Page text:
This weekend, I had the good fortune of being sponsored by my principal to go to the Southern Conference on Language Teaching, SCOLT, in Myrtle Beach, South Carolina. Merci beaucoup, Mr. Ruth!
In the interest of time, I decided to take all of my notes in a blog post, so that I could share them with you rather quickly. I'm not sure that I've done a great job polishing my notes, which are not comprehensive, but here they are. If you have any questions about anything I wrote, please do let me know. I went over my notes, but I didn't take too much time editing all of them...
Carmen Scoggins, SCOLT President 2019 - makes sure everyone (educators, WL admin...) is taking care of themselves.
Congratulations to the SCOLT 2019 Teacher of the Year, Lisa Worthington-Groce! Representing German and North Carolina.
Rebecca Aubrey, keynote speaker:
Who is the edu who had an impact on you first? Share with neighbor.
Love that she talks about a little male learner who left an impact on her. He was often off task and getting in to trouble. Rebecca showed the students a photo of a child who was not going to school because she could not. The powerful image inspired her young learner to contribute to class discussion, and then he lead an extensive learning project. What a rewarding experience for everyone involved!
Rebecca's mother didn’t recommend teaching. Can ya relate? Many of us might be able to do so...
A nice tribute to David Jahner who is retiring as exec dir of SCOLT. Many educators left him video messages of congratulations and more. Of course, my first and most important teacher mentor, Toni Theisen, hopes he has more time for his dog. She loves dogs, especially daschunds. :)
Beckie Raye Rankin's (MaFLA) session : “Empower students with words and a mirror”
She uses those down-time moments students need for reflecting, and it is powered by students.
Resources : www.padlet.com/bray_rebekah/reflectionscolt
My takeaway : This session made me think more intentionally about finding ways to encourage reflection. Also, I like the idea of using the down-time to reflect. When we were tasked to find resources on the topic to add to the Padlet, i found one that inspired me to model how I reflect AND model reflection with SketchNoting.
HOT SEAT session: Carmen Scoggins leading: What’s trending in the language classroom?
Theanswerpad- can project learners’ drawings; good for formative assessment
Tabcloud - a Google extension for holding on to sites rather than leaving the tabs open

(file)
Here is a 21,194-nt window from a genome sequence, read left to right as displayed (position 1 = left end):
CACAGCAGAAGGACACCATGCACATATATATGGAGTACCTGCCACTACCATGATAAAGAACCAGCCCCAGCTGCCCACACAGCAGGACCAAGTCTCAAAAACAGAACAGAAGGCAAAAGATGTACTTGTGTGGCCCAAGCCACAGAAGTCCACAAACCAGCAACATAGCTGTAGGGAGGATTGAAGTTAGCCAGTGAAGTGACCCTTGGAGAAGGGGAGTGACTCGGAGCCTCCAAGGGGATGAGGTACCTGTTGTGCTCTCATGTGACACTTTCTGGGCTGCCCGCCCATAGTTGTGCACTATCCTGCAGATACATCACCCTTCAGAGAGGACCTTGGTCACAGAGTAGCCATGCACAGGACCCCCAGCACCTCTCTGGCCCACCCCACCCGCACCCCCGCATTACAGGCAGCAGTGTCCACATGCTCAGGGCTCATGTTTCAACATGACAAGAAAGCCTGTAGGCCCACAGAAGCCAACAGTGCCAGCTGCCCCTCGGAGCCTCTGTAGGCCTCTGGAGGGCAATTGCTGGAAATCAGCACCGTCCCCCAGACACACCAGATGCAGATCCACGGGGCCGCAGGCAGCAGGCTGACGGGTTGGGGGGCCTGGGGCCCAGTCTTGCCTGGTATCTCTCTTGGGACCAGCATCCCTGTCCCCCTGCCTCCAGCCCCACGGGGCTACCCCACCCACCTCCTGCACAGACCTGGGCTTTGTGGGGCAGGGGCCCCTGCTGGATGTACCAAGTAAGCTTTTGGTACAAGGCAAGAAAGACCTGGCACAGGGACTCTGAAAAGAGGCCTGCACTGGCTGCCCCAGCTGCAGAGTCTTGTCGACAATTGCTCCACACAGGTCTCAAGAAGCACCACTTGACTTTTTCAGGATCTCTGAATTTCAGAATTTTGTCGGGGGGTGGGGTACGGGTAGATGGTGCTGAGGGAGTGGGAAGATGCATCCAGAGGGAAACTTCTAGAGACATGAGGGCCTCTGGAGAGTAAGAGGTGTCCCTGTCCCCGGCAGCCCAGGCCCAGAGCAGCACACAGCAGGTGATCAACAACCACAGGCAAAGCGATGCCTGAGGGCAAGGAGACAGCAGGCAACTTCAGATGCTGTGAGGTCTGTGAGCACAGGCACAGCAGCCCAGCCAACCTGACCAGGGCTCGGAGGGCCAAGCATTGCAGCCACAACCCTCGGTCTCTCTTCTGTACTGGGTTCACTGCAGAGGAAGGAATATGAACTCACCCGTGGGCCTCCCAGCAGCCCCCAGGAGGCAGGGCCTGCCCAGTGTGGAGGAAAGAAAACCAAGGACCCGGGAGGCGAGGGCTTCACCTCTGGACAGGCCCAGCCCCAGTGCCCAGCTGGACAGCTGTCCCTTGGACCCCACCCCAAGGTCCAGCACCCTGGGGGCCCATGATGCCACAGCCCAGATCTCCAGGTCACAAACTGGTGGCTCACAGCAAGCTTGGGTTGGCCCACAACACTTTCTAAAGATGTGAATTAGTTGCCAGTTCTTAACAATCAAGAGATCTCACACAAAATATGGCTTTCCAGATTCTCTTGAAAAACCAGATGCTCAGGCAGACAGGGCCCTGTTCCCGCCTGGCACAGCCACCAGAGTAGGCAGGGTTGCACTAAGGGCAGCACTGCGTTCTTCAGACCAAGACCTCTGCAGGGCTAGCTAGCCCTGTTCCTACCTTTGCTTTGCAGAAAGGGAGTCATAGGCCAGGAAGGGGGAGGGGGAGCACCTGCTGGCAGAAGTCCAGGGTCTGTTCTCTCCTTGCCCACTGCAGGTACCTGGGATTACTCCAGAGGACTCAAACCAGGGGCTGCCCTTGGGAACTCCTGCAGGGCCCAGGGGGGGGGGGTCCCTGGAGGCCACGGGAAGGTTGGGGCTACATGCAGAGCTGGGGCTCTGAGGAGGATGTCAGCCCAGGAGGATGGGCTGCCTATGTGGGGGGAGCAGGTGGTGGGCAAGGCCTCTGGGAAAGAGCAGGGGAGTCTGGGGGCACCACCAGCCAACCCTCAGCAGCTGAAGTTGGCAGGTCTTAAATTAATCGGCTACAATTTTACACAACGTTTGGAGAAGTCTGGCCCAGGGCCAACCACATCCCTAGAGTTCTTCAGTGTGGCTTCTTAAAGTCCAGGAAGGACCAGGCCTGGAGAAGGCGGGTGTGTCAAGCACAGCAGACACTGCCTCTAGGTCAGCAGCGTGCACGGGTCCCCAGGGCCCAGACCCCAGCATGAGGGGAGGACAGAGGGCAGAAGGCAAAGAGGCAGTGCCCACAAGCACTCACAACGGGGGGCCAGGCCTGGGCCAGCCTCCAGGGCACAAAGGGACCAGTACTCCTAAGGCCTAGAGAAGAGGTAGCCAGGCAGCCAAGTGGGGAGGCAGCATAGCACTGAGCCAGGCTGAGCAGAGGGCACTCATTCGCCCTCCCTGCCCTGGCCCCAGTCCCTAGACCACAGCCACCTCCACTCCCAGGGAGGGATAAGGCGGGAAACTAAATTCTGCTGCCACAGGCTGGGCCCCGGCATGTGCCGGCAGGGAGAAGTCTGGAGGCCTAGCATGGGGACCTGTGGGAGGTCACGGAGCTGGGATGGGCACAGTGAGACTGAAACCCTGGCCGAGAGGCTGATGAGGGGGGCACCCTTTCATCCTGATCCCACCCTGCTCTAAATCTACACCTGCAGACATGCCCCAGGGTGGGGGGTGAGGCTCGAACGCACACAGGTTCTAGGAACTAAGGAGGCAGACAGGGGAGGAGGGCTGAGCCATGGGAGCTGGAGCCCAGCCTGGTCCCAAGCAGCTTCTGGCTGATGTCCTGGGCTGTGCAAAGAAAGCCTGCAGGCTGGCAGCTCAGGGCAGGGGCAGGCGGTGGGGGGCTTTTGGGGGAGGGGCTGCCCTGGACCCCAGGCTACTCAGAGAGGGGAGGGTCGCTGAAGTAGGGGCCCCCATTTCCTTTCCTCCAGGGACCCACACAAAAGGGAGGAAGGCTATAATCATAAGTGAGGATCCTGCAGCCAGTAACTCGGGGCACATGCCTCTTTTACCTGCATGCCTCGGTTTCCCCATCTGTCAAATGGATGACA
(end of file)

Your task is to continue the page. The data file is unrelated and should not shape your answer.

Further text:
Kahoot - One teacher shares how to stop kids from spamming names.
After picking a game, and before starting it, down drop and click ON 2-stepjoin so robots can’t join.
(Carmen isn't a big fan of Kahoot since she doesn't really assess students with multiple-choice questions. Amen, sister!)
GimKit - Carmen says it’s worth the price. Can take whole Quizlet set and import it. Can make it competitive or have students compete against themselves.
EdPuzzle - if you have blocks on YouTube, it won’t be blocked in your EdPuzzle.
Texting story.com — fun text messaging exchange.
Prank me not — allows you to fake tweet
Carmen stresses using games that model formative checks for proficiency.
Numeracy Skills session by Carol Owens:
Loved this session! Creative idea for a presentation AND important.
Skills to have in WL class: basic arithmetic, conversions, more/less/equal, number sense
AP topic ex: hyperinflation, value of work and money, meaning of money
Driving topic : travel miles or kilometers etc conversion
Number sense - knowing if it’s a speed or a route sign for ex
Gallons vs liters
Numeracy skills for surveys:
Survey strategies: percentages, graphing, graph interpretation, more/less/ equal
Interesting to note: re: the decimal point vs comma — depends on proximity & wanting to be like us in Spanish-speaking countries according to Carol and participants
Global citizenship: survey strategies, graph interpretation, critical numeracy
Grouping Students Intentionally, Easily, and Secretively (Fairly) by Benjamin Bradshaw
This presenter chooses seating for his learners based on their ability as seen through multiple-choice questions he asks them. Grouping can be homogenous or heterogeneous.
Planning Instruction with the Brain in Mind by Greta Lundgaard
This was my favorite session on Friday. Thanks, Greta!
We did an exercise with rote memorization. Three lists of ten words. We had to put our pencils down. Had to memorize for 10 seconds each time. Then write all we remembered each time.
First list was jumbled letters in groups of 3. SLE NAS etc.
Second list was 3 letters but now words we know. SAT ANT OUT etc.
Third list had longer words like JACKET COAT ABOVE BELOW etc.
Last list was in order of a sentence THE CHILDREN WENT TO THE STORE TO BUY SOME CANDY.
Each time we counted how many groupings of letters or words, and reported to Greta as she asked for results.
The brain is wired to forget.
Make learning meaningful.
Rote memorization wears many disguises. At some point you have to take down the word wall.
The brain gets energized by social learning and inquiry learning.
Watch “Why Students Forget — and What You Can Do About It” by Youki Terafa for Edutopia. It’s on YouTube.